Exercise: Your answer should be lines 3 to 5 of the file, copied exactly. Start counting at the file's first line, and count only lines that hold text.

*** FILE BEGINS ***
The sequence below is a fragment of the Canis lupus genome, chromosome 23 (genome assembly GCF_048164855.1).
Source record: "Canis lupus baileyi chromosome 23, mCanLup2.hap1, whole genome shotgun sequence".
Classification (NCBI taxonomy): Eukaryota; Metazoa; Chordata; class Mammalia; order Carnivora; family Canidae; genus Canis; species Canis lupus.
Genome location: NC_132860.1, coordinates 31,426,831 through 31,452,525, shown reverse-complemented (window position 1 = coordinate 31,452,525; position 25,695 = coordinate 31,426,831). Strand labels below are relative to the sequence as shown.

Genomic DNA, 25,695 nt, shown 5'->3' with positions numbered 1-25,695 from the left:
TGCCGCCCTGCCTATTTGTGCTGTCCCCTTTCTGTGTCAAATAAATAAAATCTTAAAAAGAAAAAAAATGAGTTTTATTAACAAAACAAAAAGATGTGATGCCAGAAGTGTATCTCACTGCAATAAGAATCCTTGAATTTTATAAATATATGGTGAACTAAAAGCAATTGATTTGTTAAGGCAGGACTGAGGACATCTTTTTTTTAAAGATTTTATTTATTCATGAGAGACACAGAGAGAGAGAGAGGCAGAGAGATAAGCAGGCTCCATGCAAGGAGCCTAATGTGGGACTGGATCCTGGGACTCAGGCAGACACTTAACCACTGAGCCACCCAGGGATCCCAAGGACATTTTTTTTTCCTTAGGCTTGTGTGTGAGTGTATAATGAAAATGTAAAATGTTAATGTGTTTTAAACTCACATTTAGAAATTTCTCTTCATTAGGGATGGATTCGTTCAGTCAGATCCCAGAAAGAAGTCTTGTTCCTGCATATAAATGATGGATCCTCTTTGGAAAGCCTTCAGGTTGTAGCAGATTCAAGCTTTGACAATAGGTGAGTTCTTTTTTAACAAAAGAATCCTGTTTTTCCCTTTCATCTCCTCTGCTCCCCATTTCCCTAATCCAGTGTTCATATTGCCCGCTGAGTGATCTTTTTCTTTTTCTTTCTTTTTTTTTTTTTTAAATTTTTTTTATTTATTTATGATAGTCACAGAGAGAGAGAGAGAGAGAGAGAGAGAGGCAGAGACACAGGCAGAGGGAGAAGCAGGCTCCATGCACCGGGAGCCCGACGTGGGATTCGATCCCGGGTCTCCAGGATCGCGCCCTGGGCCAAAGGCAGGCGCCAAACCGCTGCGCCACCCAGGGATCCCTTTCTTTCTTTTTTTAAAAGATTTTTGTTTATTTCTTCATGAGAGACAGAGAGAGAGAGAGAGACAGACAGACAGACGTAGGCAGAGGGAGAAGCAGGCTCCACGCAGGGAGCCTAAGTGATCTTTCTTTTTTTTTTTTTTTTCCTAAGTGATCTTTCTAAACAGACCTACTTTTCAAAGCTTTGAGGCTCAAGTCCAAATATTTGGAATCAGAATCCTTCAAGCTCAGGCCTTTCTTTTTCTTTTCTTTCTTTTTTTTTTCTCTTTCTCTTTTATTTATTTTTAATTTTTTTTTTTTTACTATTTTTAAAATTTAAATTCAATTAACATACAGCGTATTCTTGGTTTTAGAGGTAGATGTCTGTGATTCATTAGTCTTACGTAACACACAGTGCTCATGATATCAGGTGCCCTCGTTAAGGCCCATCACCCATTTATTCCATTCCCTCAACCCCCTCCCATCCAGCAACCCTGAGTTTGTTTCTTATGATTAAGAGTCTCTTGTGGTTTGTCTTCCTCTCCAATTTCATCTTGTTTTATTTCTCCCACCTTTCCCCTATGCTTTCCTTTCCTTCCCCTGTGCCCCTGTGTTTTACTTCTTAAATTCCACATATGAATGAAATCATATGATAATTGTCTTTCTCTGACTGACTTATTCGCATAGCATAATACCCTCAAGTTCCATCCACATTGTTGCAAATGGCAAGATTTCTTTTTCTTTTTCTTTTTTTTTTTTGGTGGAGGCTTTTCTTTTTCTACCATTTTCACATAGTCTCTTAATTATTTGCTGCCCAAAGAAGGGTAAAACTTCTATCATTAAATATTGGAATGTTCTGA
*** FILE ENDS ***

Classification (NCBI taxonomy): Eukaryota; Metazoa; Chordata; class Mammalia; order Carnivora; family Canidae; genus Canis; species Canis lupus.
Genome location: NC_132860.1, coordinates 31,426,831 through 31,452,525, shown reverse-complemented (window position 1 = coordinate 31,452,525; position 25,695 = coordinate 31,426,831). Strand labels below are relative to the sequence as shown.

Genomic DNA, 25,695 nt, shown 5'->3' with positions numbered 1-25,695 from the left: